Murano can be easily accessed using vaporetto line 42.
A mile northeast of Venice sits the small island of Murano, known locally as “The Glass Island”. In reality, it consists of seven separate islands, but they are all connected by small footbridges, and they are so tightly bunched that they are usually lumped together in the popular consciousness.
Blowing Across the Lagoon
Before being incorporated into the larger comune of Venice, Murano was a municipality of its own, and over the course of several centuries it developed an excellent reputation as a centre of high-quality glassblowing. In the late 13th century, the production of glass was a complex, delicate and relatively new process, which could only be executed by a select few master craftsmen. As glassblowing workshops began to spring up in Venice, the authorities became worried about the increasing fire risk in their mostly wooden city, and in 1291 the glassblowers were ordered to pack up and move to Murano.
Keeping it Glassy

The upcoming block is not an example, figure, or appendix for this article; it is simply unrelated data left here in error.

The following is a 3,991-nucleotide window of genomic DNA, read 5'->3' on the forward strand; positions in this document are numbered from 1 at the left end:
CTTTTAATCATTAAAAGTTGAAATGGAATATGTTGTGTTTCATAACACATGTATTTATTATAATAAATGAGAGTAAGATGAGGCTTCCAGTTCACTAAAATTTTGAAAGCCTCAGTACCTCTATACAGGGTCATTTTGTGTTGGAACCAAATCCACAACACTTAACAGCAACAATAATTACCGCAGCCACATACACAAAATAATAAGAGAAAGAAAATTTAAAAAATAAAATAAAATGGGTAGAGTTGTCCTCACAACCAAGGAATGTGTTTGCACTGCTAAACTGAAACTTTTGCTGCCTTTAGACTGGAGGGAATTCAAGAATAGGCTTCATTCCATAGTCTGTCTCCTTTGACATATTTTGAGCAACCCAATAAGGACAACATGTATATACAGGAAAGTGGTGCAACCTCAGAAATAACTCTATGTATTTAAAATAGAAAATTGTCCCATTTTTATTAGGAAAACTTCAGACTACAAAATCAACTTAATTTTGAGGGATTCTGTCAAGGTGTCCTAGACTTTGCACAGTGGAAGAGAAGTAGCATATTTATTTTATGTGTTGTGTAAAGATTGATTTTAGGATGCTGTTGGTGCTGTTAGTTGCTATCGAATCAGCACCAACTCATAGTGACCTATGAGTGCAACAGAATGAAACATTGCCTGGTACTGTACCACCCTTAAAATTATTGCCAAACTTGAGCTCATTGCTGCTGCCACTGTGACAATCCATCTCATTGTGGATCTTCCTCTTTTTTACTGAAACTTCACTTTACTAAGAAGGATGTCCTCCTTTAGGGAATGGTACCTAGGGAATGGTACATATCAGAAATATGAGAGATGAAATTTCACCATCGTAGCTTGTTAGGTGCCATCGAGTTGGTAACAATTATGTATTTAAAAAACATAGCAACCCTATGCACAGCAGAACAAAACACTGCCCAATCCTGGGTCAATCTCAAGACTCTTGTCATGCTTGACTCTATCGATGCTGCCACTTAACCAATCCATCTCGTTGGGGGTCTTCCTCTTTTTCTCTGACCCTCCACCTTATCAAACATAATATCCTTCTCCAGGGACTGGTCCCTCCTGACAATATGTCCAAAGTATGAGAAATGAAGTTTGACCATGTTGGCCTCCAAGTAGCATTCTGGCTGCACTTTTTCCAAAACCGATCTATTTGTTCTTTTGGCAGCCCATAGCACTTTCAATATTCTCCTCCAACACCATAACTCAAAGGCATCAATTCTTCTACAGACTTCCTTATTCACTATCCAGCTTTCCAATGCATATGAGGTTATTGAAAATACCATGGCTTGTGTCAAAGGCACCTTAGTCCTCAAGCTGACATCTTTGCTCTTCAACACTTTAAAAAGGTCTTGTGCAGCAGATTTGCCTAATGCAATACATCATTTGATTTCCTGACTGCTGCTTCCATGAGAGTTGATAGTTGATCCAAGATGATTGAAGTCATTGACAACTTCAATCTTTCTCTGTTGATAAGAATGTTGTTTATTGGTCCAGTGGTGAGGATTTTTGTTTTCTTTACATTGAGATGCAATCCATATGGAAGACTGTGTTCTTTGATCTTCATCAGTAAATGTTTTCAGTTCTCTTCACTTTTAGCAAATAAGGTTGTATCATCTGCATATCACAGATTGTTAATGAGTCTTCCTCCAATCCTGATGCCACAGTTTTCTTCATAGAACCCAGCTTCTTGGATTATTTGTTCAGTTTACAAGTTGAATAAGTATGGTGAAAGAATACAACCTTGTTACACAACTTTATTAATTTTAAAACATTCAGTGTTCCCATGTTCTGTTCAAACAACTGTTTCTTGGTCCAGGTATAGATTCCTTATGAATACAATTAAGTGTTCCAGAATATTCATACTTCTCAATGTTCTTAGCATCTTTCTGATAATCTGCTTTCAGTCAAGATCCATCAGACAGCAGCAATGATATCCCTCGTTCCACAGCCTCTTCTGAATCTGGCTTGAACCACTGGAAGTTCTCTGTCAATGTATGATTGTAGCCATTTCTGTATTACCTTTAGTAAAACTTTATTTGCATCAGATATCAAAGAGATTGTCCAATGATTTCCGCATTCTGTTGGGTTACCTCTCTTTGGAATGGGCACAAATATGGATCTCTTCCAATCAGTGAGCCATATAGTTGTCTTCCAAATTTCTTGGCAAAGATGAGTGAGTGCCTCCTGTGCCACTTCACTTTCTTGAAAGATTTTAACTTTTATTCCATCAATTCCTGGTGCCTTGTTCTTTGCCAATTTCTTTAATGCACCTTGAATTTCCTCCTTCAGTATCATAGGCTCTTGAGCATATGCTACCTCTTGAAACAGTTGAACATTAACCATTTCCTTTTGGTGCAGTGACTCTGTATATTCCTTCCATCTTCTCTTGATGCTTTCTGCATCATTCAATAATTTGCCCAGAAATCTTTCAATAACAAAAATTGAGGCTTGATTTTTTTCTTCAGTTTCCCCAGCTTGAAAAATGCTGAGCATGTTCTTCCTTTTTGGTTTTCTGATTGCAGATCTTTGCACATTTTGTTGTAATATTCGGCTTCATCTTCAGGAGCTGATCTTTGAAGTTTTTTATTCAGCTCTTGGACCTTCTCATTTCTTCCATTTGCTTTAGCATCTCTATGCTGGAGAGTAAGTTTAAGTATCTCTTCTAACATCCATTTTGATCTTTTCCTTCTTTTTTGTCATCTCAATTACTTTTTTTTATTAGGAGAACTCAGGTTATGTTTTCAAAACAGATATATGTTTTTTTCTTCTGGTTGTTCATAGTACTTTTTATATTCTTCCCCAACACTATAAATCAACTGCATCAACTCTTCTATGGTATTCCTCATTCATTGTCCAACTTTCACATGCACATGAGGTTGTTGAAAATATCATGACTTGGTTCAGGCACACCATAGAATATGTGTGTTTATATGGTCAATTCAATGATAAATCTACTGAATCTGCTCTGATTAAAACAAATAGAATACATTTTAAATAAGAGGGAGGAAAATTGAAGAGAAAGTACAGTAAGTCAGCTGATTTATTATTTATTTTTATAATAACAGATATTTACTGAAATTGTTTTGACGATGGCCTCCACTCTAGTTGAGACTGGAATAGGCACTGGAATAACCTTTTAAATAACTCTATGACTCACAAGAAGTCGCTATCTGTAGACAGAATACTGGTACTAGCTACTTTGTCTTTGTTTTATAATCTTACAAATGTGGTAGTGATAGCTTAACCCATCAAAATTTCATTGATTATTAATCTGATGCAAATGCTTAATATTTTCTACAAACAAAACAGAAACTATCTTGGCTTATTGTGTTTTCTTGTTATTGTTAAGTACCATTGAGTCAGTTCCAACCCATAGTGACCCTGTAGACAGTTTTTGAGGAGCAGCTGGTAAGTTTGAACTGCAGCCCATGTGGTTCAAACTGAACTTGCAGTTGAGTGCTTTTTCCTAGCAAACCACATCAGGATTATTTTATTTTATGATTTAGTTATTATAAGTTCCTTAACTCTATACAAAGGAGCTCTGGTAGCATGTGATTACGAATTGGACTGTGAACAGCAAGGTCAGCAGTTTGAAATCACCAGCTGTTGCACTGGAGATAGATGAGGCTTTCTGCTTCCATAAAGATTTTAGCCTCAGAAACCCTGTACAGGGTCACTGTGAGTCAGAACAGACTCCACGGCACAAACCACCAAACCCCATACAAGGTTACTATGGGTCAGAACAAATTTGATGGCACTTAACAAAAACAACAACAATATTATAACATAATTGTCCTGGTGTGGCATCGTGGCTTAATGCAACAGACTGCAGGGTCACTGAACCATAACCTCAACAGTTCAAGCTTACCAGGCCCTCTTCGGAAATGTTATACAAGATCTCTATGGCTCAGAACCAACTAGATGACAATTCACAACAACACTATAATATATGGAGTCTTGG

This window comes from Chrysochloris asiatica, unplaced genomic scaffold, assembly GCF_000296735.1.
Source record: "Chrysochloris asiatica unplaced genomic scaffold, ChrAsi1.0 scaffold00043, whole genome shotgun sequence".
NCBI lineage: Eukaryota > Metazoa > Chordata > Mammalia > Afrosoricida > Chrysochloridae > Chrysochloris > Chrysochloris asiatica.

Unsurprisingly, the island’s tourist trade revolves around this rich and lengthy heritage, and there are plenty of opportunities to visit traditional fornaci. Many of these have demonstration areas where you can see the craftsmen at work producing everything from simple window panes to intricate glass animals – an extremely impressive spectacle. If the history and mechanics of glassblowing interests you, the Museo del Vetro can tell you all you need to know. Afterwards, take a wander to Campo Santo Stefano, where you can admire the attractive clocktower of the Church of St. Stephen, and the large blue “starburst” abstract sculpture which sits at the square’s centre.
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